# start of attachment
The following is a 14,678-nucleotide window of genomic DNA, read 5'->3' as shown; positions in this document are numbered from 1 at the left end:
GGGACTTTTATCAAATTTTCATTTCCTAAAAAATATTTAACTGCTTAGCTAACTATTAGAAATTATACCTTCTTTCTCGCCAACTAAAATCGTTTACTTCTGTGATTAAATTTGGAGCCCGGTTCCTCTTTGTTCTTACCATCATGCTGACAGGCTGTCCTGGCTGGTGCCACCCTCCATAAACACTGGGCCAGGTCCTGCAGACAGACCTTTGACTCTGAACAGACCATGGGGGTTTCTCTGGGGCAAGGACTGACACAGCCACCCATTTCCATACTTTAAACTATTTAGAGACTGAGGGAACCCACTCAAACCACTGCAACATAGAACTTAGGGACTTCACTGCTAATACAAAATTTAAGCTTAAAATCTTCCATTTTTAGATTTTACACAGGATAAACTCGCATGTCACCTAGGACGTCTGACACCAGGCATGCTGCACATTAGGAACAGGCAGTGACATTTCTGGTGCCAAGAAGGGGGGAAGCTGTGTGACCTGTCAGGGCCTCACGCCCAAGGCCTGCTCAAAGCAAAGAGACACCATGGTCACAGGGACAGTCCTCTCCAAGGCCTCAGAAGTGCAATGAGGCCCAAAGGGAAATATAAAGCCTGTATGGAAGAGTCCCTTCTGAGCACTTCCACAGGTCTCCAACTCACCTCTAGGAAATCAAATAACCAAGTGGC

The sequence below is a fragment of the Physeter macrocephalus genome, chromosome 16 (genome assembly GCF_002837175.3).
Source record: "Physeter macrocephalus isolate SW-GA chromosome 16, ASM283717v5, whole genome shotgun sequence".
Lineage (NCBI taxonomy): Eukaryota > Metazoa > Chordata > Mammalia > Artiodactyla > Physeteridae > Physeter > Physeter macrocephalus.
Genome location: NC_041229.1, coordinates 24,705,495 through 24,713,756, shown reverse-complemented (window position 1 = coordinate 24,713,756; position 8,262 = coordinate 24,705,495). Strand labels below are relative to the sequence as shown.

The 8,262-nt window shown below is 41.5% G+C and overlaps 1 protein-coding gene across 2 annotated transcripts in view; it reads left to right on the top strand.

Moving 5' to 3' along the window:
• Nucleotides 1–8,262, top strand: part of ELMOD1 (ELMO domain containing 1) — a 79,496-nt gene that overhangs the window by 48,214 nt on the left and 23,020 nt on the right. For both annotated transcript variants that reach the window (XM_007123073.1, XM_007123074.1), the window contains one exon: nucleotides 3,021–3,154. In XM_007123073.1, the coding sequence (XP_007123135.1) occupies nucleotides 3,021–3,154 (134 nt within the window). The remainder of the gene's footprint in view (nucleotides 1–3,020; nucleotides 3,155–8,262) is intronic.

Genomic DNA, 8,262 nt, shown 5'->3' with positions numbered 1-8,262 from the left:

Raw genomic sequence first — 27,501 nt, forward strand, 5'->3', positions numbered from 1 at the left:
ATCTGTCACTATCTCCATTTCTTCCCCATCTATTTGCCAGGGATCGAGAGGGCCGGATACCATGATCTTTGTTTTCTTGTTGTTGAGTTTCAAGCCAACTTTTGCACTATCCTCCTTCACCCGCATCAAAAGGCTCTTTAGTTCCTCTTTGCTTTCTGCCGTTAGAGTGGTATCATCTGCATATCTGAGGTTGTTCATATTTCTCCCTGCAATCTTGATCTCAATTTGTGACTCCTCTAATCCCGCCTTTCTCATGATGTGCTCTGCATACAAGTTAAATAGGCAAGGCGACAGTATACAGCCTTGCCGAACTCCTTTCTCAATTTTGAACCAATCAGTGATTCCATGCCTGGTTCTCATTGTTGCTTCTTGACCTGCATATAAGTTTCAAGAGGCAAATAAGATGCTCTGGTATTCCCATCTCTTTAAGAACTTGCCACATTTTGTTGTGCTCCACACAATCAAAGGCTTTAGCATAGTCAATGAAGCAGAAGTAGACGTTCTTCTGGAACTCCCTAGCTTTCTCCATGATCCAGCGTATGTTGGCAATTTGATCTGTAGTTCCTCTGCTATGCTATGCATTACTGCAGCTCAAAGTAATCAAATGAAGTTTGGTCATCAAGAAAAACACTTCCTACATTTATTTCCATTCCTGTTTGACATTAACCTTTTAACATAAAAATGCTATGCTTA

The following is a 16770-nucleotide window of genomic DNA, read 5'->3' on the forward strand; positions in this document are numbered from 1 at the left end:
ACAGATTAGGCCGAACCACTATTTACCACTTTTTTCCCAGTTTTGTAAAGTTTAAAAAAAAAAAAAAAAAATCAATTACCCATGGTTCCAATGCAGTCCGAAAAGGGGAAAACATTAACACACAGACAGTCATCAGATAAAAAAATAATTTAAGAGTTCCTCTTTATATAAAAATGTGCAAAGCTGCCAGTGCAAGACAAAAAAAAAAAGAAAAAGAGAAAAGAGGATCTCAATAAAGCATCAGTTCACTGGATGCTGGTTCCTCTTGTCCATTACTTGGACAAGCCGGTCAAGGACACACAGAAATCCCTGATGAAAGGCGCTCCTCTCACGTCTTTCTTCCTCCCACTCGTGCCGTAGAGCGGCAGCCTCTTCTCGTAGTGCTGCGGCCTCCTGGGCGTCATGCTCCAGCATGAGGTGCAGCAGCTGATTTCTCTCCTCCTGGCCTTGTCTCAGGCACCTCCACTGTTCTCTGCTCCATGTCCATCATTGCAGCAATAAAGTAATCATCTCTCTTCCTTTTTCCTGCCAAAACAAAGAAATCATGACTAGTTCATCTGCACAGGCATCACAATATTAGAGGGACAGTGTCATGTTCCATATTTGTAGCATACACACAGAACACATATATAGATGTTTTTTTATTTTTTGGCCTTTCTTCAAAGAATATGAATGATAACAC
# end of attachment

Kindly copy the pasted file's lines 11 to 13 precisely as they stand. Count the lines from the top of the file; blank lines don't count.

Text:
Raw genomic sequence first — 27,501 nt, forward strand, 5'->3', positions numbered from 1 at the left:
ATCTGTCACTATCTCCATTTCTTCCCCATCTATTTGCCAGGGATCGAGAGGGCCGGATACCATGATCTTTGTTTTCTTGTTGTTGAGTTTCAAGCCAACTTTTGCACTATCCTCCTTCACCCGCATCAAAAGGCTCTTTAGTTCCTCTTTGCTTTCTGCCGTTAGAGTGGTATCATCTGCATATCTGAGGTTGTTCATATTTCTCCCTGCAATCTTGATCTCAATTTGTGACTCCTCTAATCCCGCCTTTCTCATGATGTGCTCTGCATACAAGTTAAATAGGCAAGGCGACAGTATACAGCCTTGCCGAACTCCTTTCTCAATTTTGAACCAATCAGTGATTCCATGCCTGGTTCTCATTGTTGCTTCTTGACCTGCATATAAGTTTCAAGAGGCAAATAAGATGCTCTGGTATTCCCATCTCTTTAAGAACTTGCCACATTTTGTTGTGCTCCACACAATCAAAGGCTTTAGCATAGTCAATGAAGCAGAAGTAGACGTTCTTCTGGAACTCCCTAGCTTTCTCCATGATCCAGCGTATGTTGGCAATTTGATCTGTAGTTCCTCTGCTATGCTATGCATTACTGCAGCTCAAAGTAATCAAATGAAGTTTGGTCATCAAGAAAAACACTTCCTACATTTATTTCCATTCCTGTTTGACATTAACCTTTTAACATAAAAATGCTATGCTTA

The following is a 16770-nucleotide window of genomic DNA, read 5'->3' on the forward strand; positions in this document are numbered from 1 at the left end: